How to Tackle Technology Partner Operations

Gain valuable insights on managing technology partner operations effectively! Industry leaders discuss best practices for successful technology partnerships.
Written by
Elizabeth Garcia
Published on
August 8, 2023

Over at the SaaS Ecosystem Alliance, we hosted a discussion with partner operations leaders about best practices for managing activities and processes across partners and functions, assembling a partner tech stack, and key metrics for partner operations managers. 

Our CEO Cristina Flaschen talked with Megha Bhatt (Partnerships Lead, Operations & Strategy operations at Shopify), Greg Mitchell (Partner Programs and Operations at Starburst), Matt Irving (Sr. Manager, Global Partner Programs and Strategy at WP Engine), and Manishi Singh (SVP of App Orchestration at Spryker Systems). 

You can join the SaaS Ecosystem Alliance to see the full event recording, but we wanted to share some of the insights, which include internal processes for communication and data sharing that improve partner UX, program structure, and more.

What should partner operations teams adopt as their key metrics for success? 

The panelists agreed that partner operations can become a catch-all for many things within an organization. For this reason, Manishi from Spryker System suggested that before determining metrics for your partner operations team, all teams within partnerships should align on roles and responsibilities, and then achieve alignment with other stakeholders and leadership. 

While there are many metrics to consider, he specifically pointed out that it is integral to focus on lead reporting and submissions, number of partners onboarded, and feedback about their experience. 

“Operations functions are different based on the business, but at the highest level they tie themselves to business metrics. This includes the number of leads enabled, opportunities created, closed won deals, and whether these are partner sourced or partner engaged.”  - Greg Mitchell, Partner Programs and Operations at Starburst Data  

At WP Engine, Matt Irving shared that their north star metrics are centered around unique transacting agencies, meaning, how many partners have they won over, and how many are on their journey to deeper levels of adoption. This is their focus as they have many partners that are consumption based, including tech partners that are adding to use cases, or partners they are working with on deals and implementation.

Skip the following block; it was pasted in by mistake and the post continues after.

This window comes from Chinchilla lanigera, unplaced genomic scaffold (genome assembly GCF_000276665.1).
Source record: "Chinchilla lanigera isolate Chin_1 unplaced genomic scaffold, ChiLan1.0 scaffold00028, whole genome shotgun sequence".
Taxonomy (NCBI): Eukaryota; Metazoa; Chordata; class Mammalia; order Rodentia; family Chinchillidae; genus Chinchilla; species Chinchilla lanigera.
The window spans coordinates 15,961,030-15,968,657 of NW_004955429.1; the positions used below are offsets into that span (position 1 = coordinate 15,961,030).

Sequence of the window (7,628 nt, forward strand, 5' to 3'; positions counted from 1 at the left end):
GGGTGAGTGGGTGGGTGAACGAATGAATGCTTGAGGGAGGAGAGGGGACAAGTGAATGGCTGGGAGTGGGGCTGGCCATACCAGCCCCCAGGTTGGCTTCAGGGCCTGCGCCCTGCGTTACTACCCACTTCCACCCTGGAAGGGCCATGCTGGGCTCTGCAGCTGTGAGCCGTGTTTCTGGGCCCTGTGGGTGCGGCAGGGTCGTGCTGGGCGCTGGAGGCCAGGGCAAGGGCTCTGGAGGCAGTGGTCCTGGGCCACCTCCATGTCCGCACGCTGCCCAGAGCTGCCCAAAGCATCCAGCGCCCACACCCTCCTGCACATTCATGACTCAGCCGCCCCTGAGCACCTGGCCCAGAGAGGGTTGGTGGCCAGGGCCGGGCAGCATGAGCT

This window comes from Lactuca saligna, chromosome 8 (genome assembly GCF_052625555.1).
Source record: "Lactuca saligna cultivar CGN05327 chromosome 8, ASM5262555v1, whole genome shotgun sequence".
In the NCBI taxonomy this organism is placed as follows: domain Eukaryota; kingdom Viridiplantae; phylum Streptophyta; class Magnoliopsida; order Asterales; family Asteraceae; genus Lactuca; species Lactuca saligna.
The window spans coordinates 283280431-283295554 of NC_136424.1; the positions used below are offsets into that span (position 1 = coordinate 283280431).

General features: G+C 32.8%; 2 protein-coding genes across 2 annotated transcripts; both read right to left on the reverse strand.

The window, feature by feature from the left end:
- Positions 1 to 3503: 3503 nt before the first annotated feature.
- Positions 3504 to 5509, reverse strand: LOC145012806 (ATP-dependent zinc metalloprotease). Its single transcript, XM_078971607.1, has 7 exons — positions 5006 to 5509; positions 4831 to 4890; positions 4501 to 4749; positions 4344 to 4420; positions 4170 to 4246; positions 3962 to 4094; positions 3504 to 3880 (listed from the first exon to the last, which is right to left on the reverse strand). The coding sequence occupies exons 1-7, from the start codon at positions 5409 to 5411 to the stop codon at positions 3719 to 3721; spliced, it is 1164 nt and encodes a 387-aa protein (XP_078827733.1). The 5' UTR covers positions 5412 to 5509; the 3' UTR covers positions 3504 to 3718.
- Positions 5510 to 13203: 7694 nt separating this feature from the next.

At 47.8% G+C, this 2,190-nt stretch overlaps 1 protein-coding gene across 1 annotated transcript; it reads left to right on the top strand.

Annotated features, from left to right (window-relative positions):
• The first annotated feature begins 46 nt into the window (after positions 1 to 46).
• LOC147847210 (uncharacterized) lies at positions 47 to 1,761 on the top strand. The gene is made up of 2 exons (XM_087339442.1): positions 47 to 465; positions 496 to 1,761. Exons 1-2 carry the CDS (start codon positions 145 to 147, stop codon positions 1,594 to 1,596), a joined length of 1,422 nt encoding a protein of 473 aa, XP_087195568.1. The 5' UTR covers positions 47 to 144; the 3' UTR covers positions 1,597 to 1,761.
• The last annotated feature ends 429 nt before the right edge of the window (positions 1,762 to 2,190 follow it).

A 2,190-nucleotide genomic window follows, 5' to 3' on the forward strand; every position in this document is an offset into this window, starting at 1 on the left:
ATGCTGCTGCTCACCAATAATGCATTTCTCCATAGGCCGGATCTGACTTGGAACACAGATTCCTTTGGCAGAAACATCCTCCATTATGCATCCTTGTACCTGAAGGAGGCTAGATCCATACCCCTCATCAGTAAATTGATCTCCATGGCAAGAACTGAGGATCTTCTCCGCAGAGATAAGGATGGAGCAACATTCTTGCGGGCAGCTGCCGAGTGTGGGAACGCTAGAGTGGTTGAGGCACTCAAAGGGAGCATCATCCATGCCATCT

“Generally you want some tracking around who your partners are, where they interact across your journey, and where you have clear feedback loops to figure out what’s working, what isn’t, and where you can help.” - Matt Irving, Sr. Manager, Global Partner Programs and Strategy at WP Engine 

At Shopify, Megha’s team sits under the revenue department, and are more focused on agency partnerships and the commercial impact of partnerships. Her team aligns their success mostly to the north star metrics of the larger organization, but she stated that they generally like to look at metrics for partner operations in internal and external buckets. 

The internal metrics can be aligned, for example, to the success of setting up a new process or building something that will help the efficiency of partner managers when they talk to partners. 

The external metrics would be key measures of success for external projects, using the larger organization goal as their north star for determining these. 

Technology partnerships require engaging your partners' product and engineering teams along with the commercial side of the house. How do you recommend managing the relationships at scale so that the teams on both sides are getting everything that they need and it doesn’t feel disjointed?